Virtual learning environments will cause significant disruption to higher education in the immediate future.
This is according to Parneet Gosal, writer, strategist and founder of digital strategy consultancy Seedwalker, who wrote in a blog for the firm that universities across the world are implementing e-learning programmes and looking into the possibilities provided by distance learning online.
Wide-spread public demand for improved access to education is driving this change, she continued, highlighting the fact that there are many "ordinary people" who wish to study a particular subject at their own pace and without a teacher "looking over [their] shoulder".
"There is every indication that online learning works," the expert stated, pointing to research that appears to indicate students on e-learning courses learn content faster than people participating in face-to-face instruction.
Many people are pursuing academia in later life through online learning programmes because of "sheer curiosity", the specialist remarked.
Ms Gosal forecast that hybrid learning environments will play a key role in the education of the future.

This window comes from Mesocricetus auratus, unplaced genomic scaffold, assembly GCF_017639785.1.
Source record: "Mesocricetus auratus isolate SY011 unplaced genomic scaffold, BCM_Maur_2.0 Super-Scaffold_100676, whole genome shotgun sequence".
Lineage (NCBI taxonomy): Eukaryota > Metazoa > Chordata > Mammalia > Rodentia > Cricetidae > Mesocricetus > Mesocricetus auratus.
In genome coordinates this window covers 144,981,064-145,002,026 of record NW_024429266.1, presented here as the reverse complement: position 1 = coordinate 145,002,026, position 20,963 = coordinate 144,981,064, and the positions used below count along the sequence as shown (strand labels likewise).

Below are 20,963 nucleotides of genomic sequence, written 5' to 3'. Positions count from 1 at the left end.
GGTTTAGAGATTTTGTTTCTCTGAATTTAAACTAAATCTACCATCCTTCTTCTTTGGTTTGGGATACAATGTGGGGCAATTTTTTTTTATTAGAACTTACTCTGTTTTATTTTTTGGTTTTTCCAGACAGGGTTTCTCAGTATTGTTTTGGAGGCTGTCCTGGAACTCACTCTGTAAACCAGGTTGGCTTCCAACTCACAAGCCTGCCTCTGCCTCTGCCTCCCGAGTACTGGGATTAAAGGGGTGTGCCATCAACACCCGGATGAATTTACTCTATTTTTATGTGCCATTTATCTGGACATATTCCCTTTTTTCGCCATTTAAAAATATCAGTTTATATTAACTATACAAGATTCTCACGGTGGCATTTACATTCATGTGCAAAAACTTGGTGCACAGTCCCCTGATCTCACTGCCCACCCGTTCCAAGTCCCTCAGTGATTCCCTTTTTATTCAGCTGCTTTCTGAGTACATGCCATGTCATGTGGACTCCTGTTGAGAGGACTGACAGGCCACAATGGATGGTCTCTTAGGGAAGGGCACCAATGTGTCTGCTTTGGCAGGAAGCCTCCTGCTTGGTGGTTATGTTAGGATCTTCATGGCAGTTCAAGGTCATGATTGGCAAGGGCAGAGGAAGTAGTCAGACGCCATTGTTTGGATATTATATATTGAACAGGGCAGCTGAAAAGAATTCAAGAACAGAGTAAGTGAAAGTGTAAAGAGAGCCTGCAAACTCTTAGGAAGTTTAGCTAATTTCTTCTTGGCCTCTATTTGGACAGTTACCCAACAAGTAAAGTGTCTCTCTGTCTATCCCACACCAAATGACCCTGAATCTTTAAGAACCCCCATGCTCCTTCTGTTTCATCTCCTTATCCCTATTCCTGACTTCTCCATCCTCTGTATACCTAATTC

Some colleges and universities will utilise a combination of offline and online tuition, while others will consist almost entirely of virtual learning environments and will provide very little in terms of real-world instruction, she predicted.
Certification will begin to make a larger appearance in e-learning courses, as educators will seek to enable employers to specify the competencies of their alumni, the representative added.
This will occur due to the "sheer volume of students" that will take part in online learning programs, she noted.
Other predictions made by the expert include peer assessment methods and honour codes, which will aim to curtail any cheating or exploitation that could occur in mainstream online training, Ms Gosal argued.
Presently, these developments would be largely unnecessary, as the majority of students taking online learning courses are doing so "because they want to", she pointed out, noting these individuals are "not as interested in taking shortcuts" as others might be.
A recent poll by Pew Internet and Elon University found 60 per cent of people believe the education sector will be substantially different to how it is now by 2020, with e-learning driving these changes.